Neighborhood Revitalization project

Elaine Godfrey

Iowa State students are wrapping up a semester-long project meant to revitalize local neighborhoods and improve quality of life.

Fourteen students in the CRP graduate program worked on the revitalization project as part of their community planning studio. The class enables students to apply their planning knowledge in real Iowa communities, and this year, it targeted two Des Moines neighborhoods, Capitol East and Capitol Park.

“The goal of revitalization is to improve the quality of life of residents,” said assistant professor in CRP and project manager Jane Rongerude, “but also to connect the community to the larger metropolitan economy.”

Neighborhood plans, which act as guides for the future development of a community, needed to be renewed in both Capitol East and Capitol Park. Each of these communities also has a large Latino population, which seemed to be underrepresented in neighborhood meetings.

So, students began researching the main concerns of community members in order to redesign their neighborhood plans.

“Everybody deserves to have some sort of input,” said CRP graduate student Johnny Alcivar, “and you don’t want to have only one group’s opinion.”

In each neighborhood, Iowa State students visited residents’ homes, organized focus groups, talked to local business owners and spoke with students at high school football games in order to identify their main concerns for the neighborhood.

“In order to get interest from the population, we used alternatives that were not the norm,” said Alcivar. “Public meetings are always held, but you need different ways to approach things, especially with multicultural populations.”

The students pinpointed several priority areas in each neighborhood including improving housing, developing infrastructure, creating youth programs, building community pride and reducing crime.  They also involved community stakeholders in meetings to discuss the resources necessary to address the problems.

“We had over 90 people in the meetings,” said graduate student in CRP and sustainable agriculture Anna Bruen. “It included organizations like Habitat for Humanity, community churches, Lutheran Hospital, the Center on Sustainable Communities, Home Inc. and many others.”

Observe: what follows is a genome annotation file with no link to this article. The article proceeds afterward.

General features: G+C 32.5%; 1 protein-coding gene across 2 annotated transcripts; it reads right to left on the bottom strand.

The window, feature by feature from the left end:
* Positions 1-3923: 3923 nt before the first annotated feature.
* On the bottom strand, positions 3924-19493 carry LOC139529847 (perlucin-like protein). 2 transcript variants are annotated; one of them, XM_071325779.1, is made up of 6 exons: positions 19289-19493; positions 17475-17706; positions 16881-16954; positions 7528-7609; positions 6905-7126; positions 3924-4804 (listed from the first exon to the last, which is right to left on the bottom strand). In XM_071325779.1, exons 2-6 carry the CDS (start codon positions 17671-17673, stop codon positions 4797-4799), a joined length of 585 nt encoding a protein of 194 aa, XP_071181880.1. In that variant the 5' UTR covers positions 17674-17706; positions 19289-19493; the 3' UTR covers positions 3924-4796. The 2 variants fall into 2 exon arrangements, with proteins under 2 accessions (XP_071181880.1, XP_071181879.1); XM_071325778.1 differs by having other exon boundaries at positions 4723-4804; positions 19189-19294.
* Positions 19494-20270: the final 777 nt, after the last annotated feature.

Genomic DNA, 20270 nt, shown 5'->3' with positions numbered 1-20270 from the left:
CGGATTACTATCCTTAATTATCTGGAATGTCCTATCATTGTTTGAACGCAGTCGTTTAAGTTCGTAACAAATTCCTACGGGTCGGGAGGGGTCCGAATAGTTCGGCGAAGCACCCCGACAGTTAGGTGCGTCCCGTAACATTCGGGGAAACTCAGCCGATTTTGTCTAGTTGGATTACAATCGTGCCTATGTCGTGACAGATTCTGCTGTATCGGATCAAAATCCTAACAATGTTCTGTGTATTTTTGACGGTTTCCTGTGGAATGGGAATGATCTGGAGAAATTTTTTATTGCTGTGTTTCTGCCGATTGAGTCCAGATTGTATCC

The graduate students spent over 200 hours every week in Capitol East and Capitol Park neighborhoods and met regularly with city planners to create an action plan, with specific strategies to address the concerns of community residents.

The proposed neighborhood plans will be voted on next week by the Neighborhood Association and if approved, will be sent to the City of Des Moines community development department for final review.

“Projects like these are central to the task of planning,” Rongerude said. “We forget that physical issues have everything to do with poverty, with who has a decent chance to succeed in life.”

Des Moines city planner and Iowa State alumna Amber Lynch said that without the partnership with Iowa State, planning the revitalization of the two neighborhoods would have taken much longer.

“Usually, it’s at least a year-long process,” Lynch said. “So with students, it was much more of a condensed process.”

At the beginning of the project, Rongerude said, there wasn’t a lot of support from the city because of budget restrictions, but after they saw the students’ work they became actively involved in gathering resources.

“They changed the system,” Rongerude said. “That’s something people hope to accomplish in their career, and they did it in class.” Rongerude hopes to continue the projects in Capitol East and Capitol Park neighborhoods for future studio classes.

“I think that it only makes sense to connect what we’re doing here with real needs on the ground,” Rongerude said. “It makes the work more interesting, and everybody benefits.”